Words: James Frostick
Band image: Katherine Daly

Tasmanian transplants Mount Trout will be following up on 2016 LP Screwy with Shelter Belt, a brand-new record dropping on May 24. To a musical backing of tottering discordant folk, new single ‘I Have Everything’ sees Mount Trout counting its blessings – taking stock of life’s essentials and celebrating a humble glut of unconventional riches. 

Mount Trout exists in a sonic realm that sits even a little bit beyond Australia’s musical fringe. Free-noise and folk are some labels bandied about, but even those descriptors fail to properly do the three-piece band’s unique sound justice. Originally formed in Hobart, the band has also existed on Australia’s geographical fringe, and while relocating to rural Victoria brings them to the mainland, they still reside on the outer, which, in fairness, is the only place where Mount Trout’s music could be made. The trio of Will Fagan, Jonathan Ainslie and Timothy Brown craft music that evokes the uneven terrain of Australia’s interior – at points jagged and imposing, other times serene and inviting. The band is just under a month away from releasing its new album Shelter Belt through Rough Skies Records – ten songs of intriguing noise that touches on themes of discontent, futility and longing. Lead single ‘I Have Everything’ is a sublime example of what Mount Trout is about, and the track’s visuals (shot by Jonathon Ainslie, also of Treehouse) is a perfect accompaniment stylistically.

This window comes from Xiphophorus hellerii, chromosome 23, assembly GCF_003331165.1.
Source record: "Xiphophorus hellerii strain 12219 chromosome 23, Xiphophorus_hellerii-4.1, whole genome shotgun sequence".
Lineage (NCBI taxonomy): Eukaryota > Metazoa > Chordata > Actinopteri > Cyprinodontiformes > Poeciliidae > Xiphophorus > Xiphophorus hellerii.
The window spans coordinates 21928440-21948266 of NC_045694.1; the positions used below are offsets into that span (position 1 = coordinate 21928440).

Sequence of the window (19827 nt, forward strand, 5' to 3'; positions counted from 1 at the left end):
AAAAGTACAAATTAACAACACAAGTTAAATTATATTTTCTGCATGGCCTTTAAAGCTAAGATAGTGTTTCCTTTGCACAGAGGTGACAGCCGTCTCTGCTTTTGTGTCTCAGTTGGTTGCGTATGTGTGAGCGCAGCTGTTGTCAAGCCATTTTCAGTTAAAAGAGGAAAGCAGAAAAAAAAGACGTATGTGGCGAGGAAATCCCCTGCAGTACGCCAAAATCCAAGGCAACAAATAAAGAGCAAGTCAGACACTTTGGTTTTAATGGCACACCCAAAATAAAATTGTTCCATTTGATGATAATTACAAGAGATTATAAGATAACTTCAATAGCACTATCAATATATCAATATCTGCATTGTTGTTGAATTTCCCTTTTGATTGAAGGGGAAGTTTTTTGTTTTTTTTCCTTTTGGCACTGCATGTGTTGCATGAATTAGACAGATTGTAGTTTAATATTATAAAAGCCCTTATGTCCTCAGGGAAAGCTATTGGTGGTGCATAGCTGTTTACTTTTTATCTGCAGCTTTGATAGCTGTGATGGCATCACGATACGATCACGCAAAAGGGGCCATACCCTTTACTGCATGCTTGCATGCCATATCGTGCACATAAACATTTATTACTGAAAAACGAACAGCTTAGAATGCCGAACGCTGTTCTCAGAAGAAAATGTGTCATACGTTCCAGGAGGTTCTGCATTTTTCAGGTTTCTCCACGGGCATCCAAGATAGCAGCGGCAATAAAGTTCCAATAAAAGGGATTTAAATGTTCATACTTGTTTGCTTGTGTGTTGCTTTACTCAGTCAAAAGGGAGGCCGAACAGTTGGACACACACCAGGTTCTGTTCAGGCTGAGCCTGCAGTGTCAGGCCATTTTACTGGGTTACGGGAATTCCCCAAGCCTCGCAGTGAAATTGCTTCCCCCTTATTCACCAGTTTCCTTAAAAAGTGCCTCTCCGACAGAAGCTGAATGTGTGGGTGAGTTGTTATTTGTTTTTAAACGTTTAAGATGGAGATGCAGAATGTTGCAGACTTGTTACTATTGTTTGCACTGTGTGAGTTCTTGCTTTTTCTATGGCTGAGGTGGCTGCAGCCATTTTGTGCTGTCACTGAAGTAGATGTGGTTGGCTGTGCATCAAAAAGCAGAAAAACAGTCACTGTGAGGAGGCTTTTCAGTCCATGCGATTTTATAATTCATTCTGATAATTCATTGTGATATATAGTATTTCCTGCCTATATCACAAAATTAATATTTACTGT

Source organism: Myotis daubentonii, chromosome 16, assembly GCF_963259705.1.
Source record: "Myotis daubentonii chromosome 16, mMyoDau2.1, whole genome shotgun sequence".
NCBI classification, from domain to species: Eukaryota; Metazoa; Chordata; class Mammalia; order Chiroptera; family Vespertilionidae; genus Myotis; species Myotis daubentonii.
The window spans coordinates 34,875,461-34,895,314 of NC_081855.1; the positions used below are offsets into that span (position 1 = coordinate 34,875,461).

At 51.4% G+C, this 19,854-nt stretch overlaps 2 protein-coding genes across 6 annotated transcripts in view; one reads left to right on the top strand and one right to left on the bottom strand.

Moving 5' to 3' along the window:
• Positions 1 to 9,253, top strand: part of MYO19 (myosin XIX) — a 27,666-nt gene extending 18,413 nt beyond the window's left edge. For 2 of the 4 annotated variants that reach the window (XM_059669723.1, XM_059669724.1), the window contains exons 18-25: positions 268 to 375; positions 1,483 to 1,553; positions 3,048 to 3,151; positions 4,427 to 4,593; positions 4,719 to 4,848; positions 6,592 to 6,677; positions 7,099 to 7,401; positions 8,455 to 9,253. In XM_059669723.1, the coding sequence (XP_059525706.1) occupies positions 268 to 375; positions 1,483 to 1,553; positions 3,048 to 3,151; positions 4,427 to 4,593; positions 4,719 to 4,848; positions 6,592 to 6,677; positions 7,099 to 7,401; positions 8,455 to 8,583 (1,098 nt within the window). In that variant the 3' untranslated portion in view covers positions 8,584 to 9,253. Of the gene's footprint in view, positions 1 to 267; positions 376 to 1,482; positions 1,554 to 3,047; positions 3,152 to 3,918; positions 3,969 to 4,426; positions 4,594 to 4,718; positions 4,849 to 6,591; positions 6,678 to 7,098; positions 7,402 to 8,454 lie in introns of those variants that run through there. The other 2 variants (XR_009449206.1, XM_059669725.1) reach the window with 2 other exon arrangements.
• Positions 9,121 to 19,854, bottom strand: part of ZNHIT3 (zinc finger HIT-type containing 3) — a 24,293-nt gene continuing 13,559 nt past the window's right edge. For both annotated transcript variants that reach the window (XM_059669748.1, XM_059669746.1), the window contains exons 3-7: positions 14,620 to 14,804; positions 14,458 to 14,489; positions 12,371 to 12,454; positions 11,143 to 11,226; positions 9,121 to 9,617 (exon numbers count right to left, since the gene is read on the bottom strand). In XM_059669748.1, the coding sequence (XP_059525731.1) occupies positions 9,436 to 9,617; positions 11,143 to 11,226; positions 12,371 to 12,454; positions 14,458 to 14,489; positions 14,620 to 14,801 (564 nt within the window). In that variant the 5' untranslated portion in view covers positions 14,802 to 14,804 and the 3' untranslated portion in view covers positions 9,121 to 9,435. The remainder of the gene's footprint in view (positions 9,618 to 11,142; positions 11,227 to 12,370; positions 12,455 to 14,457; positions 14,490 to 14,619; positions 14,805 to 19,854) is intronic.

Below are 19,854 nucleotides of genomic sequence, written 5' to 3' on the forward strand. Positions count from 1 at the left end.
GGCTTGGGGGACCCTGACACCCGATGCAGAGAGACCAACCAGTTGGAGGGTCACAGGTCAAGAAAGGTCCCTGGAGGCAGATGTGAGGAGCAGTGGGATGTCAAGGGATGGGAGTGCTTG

‘I Have Everything’ (and most of the album, come to think of it), has a decaying elegance, or a broad state of sonic disrepair. The track is like a sprawling ramshackle farm estate – bits of debris clutter open space, while wooden structures crumble into dilapidation. Despite this, the entire property retains a sense of overgrown beauty, perhaps a kind of feeling that has been enhanced by the ruinous forces of nature. ‘I Have Everything’ is purposefully built on discordant tones and repetitive clang. A one-sided lean that creates a skewed off-kilter aesthetic as a byproduct. It’s as if the whole musical apparatus is on its last legs, lurching ever onwards until its foundations finally collapse. The song never fully falls apart though, and what Mount Trout skilfully constructs out of spare sonic parts is a delightfully haphazard piece of jangling folk-tinged noise. Conceptually, on ‘I Have Everything’ Mount Trout dwells on wealth and affluence, but the kind that is removed from luxury. Here, the band lists off the essentials that bring happiness – the little things. Wood for the fire, coffee, gas – they are not rich in money, but rather in other resources. Manual labour brings back pain, but also satisfaction. Existing rurally – on the fringe – these items equate to a king’s treasury.

Listen and watch:

Shelter Belt will be released digitally and on cassette on May 24 through Rough Skies Records. You can pre-order your copy here.